PHAWKER: So it’s kind of a mix?

ERIN BERRY: Yeah. It certainly started with my parents, but it continued on in high school. I was in choir and show choir (laughing)… don’t put that in the interview! But my choir teacher exposed me to a lot of standards, so it just kinda kept going and blossomed, obviously, since the older you get, the more people you meet and the more influences you get introduced to. But definitely, my folks started the whole thing.

(And then, like a cheesy biography special, “Hotel California” comes through Perry’s jukebox)

ERIN BERRY: Perfect. And then there’s The Eagles. [sarcastically] Looooove The Eagles.

PHAWKER: “I’ve had a rough day and I hate the fuckin’ Eagles, man”.

ERIN BERRY: [uproarious laughter]

PHAWKER: Anyway, so the way you dress coordinates perfectly with your music. Was it always that way, or did you adapt the way you dress as you started playing more shows?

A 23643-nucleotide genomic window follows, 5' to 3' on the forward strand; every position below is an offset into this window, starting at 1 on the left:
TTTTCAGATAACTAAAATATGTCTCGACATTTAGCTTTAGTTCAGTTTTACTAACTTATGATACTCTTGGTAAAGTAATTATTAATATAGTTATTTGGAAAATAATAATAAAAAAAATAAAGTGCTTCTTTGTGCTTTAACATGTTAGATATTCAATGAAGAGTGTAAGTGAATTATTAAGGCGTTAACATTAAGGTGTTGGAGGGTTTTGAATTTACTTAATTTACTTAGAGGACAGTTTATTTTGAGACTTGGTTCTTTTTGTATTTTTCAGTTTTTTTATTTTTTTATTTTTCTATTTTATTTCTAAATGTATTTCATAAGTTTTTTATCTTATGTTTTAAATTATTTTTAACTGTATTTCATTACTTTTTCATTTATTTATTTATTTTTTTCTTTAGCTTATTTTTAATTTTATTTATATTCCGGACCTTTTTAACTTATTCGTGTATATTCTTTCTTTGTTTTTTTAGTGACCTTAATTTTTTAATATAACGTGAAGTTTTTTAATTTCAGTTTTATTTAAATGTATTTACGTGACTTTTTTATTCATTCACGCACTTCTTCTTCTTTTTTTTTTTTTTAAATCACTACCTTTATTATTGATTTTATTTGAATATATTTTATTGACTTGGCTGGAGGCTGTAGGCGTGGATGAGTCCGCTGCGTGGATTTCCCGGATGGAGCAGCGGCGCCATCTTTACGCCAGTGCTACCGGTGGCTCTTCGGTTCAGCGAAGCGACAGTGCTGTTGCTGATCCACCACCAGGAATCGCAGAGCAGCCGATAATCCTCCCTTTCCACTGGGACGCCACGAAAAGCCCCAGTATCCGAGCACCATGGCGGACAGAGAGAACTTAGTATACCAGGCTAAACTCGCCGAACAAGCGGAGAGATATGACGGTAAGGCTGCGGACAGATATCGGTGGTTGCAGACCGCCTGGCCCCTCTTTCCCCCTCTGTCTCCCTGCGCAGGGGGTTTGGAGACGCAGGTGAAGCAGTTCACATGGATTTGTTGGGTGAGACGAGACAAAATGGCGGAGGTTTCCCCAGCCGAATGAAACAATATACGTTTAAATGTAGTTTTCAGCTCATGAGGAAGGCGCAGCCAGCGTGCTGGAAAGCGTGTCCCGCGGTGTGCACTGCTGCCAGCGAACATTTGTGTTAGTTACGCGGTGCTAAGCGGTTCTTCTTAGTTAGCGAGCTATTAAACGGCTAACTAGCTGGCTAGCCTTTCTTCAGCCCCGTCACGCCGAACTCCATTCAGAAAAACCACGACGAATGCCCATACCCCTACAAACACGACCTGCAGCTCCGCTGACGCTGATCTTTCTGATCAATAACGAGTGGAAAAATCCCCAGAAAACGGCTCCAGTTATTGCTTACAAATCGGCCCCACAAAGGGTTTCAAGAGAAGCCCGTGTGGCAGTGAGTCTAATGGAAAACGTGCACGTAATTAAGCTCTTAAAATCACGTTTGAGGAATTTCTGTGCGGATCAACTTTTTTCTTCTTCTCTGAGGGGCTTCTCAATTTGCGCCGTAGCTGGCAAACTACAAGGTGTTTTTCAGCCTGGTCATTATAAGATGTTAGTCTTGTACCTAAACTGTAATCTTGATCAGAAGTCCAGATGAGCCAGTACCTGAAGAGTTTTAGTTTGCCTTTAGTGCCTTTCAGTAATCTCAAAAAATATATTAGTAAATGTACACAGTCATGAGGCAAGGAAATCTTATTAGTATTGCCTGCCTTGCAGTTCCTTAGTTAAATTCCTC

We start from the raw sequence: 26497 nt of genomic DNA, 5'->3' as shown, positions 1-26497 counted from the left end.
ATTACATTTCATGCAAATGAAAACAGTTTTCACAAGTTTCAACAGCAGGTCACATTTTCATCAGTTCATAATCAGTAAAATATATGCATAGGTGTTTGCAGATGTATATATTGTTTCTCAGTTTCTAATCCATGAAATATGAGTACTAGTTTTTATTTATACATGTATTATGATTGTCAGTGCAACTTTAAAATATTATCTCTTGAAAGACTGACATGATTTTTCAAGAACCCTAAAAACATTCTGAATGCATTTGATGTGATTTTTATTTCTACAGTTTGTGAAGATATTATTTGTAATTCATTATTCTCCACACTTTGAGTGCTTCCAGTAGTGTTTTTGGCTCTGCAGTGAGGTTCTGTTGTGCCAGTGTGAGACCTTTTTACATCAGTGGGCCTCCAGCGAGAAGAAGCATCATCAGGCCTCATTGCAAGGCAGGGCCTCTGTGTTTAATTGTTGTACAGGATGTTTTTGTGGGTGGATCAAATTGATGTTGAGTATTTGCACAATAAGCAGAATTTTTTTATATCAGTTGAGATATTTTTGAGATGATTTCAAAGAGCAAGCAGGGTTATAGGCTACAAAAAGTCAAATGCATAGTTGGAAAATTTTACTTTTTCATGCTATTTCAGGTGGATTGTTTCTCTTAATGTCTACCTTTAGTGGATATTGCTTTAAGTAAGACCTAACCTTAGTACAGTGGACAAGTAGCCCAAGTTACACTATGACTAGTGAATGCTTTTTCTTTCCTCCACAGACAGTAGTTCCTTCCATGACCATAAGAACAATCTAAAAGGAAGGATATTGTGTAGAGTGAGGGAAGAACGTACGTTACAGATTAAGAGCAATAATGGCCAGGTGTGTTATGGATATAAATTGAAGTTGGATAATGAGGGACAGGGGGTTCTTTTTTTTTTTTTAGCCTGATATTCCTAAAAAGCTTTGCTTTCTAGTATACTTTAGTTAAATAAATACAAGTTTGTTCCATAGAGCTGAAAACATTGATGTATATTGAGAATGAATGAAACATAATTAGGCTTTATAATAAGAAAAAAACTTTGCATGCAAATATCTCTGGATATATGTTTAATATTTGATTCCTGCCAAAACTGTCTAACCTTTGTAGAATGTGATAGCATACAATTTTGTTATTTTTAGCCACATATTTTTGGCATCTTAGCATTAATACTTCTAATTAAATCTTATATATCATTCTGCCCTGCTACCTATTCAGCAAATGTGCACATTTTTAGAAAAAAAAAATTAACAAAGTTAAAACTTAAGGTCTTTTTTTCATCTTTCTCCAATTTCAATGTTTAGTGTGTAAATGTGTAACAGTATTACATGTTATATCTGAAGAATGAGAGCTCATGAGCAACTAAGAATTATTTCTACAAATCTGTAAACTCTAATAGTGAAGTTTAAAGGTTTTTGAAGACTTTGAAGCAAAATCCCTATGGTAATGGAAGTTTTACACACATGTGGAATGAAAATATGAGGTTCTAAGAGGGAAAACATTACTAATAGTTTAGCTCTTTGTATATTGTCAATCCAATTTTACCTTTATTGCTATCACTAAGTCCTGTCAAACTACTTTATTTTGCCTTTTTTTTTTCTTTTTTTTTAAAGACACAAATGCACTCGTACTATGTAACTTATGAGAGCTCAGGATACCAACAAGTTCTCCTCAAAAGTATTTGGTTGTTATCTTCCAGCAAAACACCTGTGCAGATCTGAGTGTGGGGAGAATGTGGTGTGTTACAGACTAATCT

ERIN BERRY: The first vintage dress I bought was at the local mall in high school. It was a black 1930s dress, very simple with lace sleeves. That started it. I was interested in all the different eras, all mid-century looks. In high school I did a lot of theatrical productions, some of which were period productions, which kinda kept the whole thing going. Fast-forward to 2000, I actually was stuck and wasn’t quite sure what direction to go in. I had been playing in bands since high school, but in 2000, it was kind of a shit-or-get-off-the-pot situation. So I decided to go to New York, do the fashion-design thing, and kind of ignored the music thing for a little while. But I loved theatre and vintage clothes, so I thought costume design would be the perfect melding of the two. I mean, I’ll always wear the clothes, but now, being in a band like Delco Nightingale allows me to wear the fancy stuff, as opposed to just the day dresses.

PHAWKER: I read that you’re working on an album of all original music.